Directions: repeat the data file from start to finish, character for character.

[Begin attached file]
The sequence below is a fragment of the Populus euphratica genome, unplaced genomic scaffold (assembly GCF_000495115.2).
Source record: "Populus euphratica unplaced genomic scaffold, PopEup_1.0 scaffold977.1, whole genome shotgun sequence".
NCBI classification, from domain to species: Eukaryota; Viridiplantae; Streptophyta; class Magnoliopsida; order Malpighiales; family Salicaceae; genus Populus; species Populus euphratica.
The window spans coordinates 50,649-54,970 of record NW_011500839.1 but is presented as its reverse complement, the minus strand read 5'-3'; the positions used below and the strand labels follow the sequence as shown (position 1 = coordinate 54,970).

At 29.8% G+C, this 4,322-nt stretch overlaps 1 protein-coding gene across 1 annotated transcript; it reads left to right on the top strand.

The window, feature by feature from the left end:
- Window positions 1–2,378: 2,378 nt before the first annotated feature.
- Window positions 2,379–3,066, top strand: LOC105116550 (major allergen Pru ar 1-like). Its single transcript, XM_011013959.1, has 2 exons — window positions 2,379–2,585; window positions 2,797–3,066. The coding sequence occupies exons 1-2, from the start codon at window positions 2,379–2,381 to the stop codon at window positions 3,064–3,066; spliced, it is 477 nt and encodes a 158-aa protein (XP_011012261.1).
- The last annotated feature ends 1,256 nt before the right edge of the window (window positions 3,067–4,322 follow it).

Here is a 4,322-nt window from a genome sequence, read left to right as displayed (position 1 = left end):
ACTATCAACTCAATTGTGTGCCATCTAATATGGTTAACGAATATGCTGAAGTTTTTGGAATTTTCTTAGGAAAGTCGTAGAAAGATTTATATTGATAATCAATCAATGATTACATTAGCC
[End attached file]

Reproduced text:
The sequence below is a fragment of the Populus euphratica genome, unplaced genomic scaffold (assembly GCF_000495115.2).
Source record: "Populus euphratica unplaced genomic scaffold, PopEup_1.0 scaffold977.1, whole genome shotgun sequence".
NCBI classification, from domain to species: Eukaryota; Viridiplantae; Streptophyta; class Magnoliopsida; order Malpighiales; family Salicaceae; genus Populus; species Populus euphratica.
The window spans coordinates 50,649-54,970 of record NW_011500839.1 but is presented as its reverse complement, the minus strand read 5'-3'; the positions used below and the strand labels follow the sequence as shown (position 1 = coordinate 54,970).

At 29.8% G+C, this 4,322-nt stretch overlaps 1 protein-coding gene across 1 annotated transcript; it reads left to right on the top strand.

The window, feature by feature from the left end:
- Window positions 1–2,378: 2,378 nt before the first annotated feature.
- Window positions 2,379–3,066, top strand: LOC105116550 (major allergen Pru ar 1-like). Its single transcript, XM_011013959.1, has 2 exons — window positions 2,379–2,585; window positions 2,797–3,066. The coding sequence occupies exons 1-2, from the start codon at window positions 2,379–2,381 to the stop codon at window positions 3,064–3,066; spliced, it is 477 nt and encodes a 158-aa protein (XP_011012261.1).
- The last annotated feature ends 1,256 nt before the right edge of the window (window positions 3,067–4,322 follow it).

Here is a 4,322-nt window from a genome sequence, read left to right as displayed (position 1 = left end):
ACTATCAACTCAATTGTGTGCCATCTAATATGGTTAACGAATATGCTGAAGTTTTTGGAATTTTCTTAGGAAAGTCGTAGAAAGATTTATATTGATAATCAATCAATGATTACATTAGCC